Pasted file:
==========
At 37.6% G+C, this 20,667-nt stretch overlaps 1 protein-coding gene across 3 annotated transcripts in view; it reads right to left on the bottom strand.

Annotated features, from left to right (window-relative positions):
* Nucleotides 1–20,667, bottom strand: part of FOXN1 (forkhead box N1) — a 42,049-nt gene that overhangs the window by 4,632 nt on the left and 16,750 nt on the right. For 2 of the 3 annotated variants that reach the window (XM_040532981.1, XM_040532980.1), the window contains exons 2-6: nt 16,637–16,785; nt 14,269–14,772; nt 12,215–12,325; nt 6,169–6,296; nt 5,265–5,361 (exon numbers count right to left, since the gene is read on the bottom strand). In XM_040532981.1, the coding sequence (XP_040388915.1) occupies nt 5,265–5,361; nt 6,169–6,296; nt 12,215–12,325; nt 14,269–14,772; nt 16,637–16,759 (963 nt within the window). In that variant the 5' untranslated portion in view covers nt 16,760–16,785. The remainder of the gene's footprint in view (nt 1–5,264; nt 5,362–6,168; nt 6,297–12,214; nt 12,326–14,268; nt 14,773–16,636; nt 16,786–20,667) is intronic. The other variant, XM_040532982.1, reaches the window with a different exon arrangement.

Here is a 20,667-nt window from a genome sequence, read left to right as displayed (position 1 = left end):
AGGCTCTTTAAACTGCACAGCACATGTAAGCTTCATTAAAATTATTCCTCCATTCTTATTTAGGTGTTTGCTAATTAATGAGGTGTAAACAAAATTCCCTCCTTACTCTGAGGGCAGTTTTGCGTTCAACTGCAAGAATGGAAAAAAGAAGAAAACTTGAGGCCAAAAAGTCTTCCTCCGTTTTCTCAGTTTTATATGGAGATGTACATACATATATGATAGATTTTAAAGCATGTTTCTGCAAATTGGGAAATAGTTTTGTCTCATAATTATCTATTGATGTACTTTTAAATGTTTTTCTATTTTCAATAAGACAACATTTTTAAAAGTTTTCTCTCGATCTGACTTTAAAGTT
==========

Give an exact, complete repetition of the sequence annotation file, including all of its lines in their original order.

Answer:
At 37.6% G+C, this 20,667-nt stretch overlaps 1 protein-coding gene across 3 annotated transcripts in view; it reads right to left on the bottom strand.

Annotated features, from left to right (window-relative positions):
* Nucleotides 1–20,667, bottom strand: part of FOXN1 (forkhead box N1) — a 42,049-nt gene that overhangs the window by 4,632 nt on the left and 16,750 nt on the right. For 2 of the 3 annotated variants that reach the window (XM_040532981.1, XM_040532980.1), the window contains exons 2-6: nt 16,637–16,785; nt 14,269–14,772; nt 12,215–12,325; nt 6,169–6,296; nt 5,265–5,361 (exon numbers count right to left, since the gene is read on the bottom strand). In XM_040532981.1, the coding sequence (XP_040388915.1) occupies nt 5,265–5,361; nt 6,169–6,296; nt 12,215–12,325; nt 14,269–14,772; nt 16,637–16,759 (963 nt within the window). In that variant the 5' untranslated portion in view covers nt 16,760–16,785. The remainder of the gene's footprint in view (nt 1–5,264; nt 5,362–6,168; nt 6,297–12,214; nt 12,326–14,268; nt 14,773–16,636; nt 16,786–20,667) is intronic. The other variant, XM_040532982.1, reaches the window with a different exon arrangement.

Here is a 20,667-nt window from a genome sequence, read left to right as displayed (position 1 = left end):
AGGCTCTTTAAACTGCACAGCACATGTAAGCTTCATTAAAATTATTCCTCCATTCTTATTTAGGTGTTTGCTAATTAATGAGGTGTAAACAAAATTCCCTCCTTACTCTGAGGGCAGTTTTGCGTTCAACTGCAAGAATGGAAAAAAGAAGAAAACTTGAGGCCAAAAAGTCTTCCTCCGTTTTCTCAGTTTTATATGGAGATGTACATACATATATGATAGATTTTAAAGCATGTTTCTGCAAATTGGGAAATAGTTTTGTCTCATAATTATCTATTGATGTACTTTTAAATGTTTTTCTATTTTCAATAAGACAACATTTTTAAAAGTTTTCTCTCGATCTGACTTTAAAGTT